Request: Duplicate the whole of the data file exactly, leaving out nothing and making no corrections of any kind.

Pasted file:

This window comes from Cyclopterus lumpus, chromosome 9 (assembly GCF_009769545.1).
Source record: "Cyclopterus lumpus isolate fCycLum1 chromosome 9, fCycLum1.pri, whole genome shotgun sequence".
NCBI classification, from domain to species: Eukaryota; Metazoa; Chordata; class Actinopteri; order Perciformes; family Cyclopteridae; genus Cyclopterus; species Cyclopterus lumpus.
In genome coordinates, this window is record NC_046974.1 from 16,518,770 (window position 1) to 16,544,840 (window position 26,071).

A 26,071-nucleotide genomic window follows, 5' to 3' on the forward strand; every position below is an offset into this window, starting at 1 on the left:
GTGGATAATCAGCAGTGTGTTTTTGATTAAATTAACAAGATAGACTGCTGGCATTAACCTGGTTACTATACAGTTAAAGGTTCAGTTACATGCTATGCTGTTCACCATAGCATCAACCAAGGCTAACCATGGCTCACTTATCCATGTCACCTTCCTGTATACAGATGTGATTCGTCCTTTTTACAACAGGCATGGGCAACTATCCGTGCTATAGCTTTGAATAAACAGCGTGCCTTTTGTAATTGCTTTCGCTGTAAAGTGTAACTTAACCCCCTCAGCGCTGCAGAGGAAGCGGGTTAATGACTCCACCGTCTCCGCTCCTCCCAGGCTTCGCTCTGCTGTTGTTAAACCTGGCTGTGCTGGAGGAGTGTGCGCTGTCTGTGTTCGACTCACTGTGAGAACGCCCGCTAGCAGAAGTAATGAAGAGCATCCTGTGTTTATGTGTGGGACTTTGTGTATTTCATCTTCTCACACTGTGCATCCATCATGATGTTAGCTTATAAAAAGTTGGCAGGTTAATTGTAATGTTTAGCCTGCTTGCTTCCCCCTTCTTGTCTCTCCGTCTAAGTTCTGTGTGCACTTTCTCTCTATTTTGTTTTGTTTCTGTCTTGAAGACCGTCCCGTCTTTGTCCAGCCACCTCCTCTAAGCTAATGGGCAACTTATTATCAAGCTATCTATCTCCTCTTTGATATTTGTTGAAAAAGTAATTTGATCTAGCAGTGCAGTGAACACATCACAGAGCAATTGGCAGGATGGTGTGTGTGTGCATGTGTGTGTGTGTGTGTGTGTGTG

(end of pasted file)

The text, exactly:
This window comes from Cyclopterus lumpus, chromosome 9 (assembly GCF_009769545.1).
Source record: "Cyclopterus lumpus isolate fCycLum1 chromosome 9, fCycLum1.pri, whole genome shotgun sequence".
NCBI classification, from domain to species: Eukaryota; Metazoa; Chordata; class Actinopteri; order Perciformes; family Cyclopteridae; genus Cyclopterus; species Cyclopterus lumpus.
In genome coordinates, this window is record NC_046974.1 from 16,518,770 (window position 1) to 16,544,840 (window position 26,071).

A 26,071-nucleotide genomic window follows, 5' to 3' on the forward strand; every position below is an offset into this window, starting at 1 on the left:
GTGGATAATCAGCAGTGTGTTTTTGATTAAATTAACAAGATAGACTGCTGGCATTAACCTGGTTACTATACAGTTAAAGGTTCAGTTACATGCTATGCTGTTCACCATAGCATCAACCAAGGCTAACCATGGCTCACTTATCCATGTCACCTTCCTGTATACAGATGTGATTCGTCCTTTTTACAACAGGCATGGGCAACTATCCGTGCTATAGCTTTGAATAAACAGCGTGCCTTTTGTAATTGCTTTCGCTGTAAAGTGTAACTTAACCCCCTCAGCGCTGCAGAGGAAGCGGGTTAATGACTCCACCGTCTCCGCTCCTCCCAGGCTTCGCTCTGCTGTTGTTAAACCTGGCTGTGCTGGAGGAGTGTGCGCTGTCTGTGTTCGACTCACTGTGAGAACGCCCGCTAGCAGAAGTAATGAAGAGCATCCTGTGTTTATGTGTGGGACTTTGTGTATTTCATCTTCTCACACTGTGCATCCATCATGATGTTAGCTTATAAAAAGTTGGCAGGTTAATTGTAATGTTTAGCCTGCTTGCTTCCCCCTTCTTGTCTCTCCGTCTAAGTTCTGTGTGCACTTTCTCTCTATTTTGTTTTGTTTCTGTCTTGAAGACCGTCCCGTCTTTGTCCAGCCACCTCCTCTAAGCTAATGGGCAACTTATTATCAAGCTATCTATCTCCTCTTTGATATTTGTTGAAAAAGTAATTTGATCTAGCAGTGCAGTGAACACATCACAGAGCAATTGGCAGGATGGTGTGTGTGTGCATGTGTGTGTGTGTGTGTGTGTGTG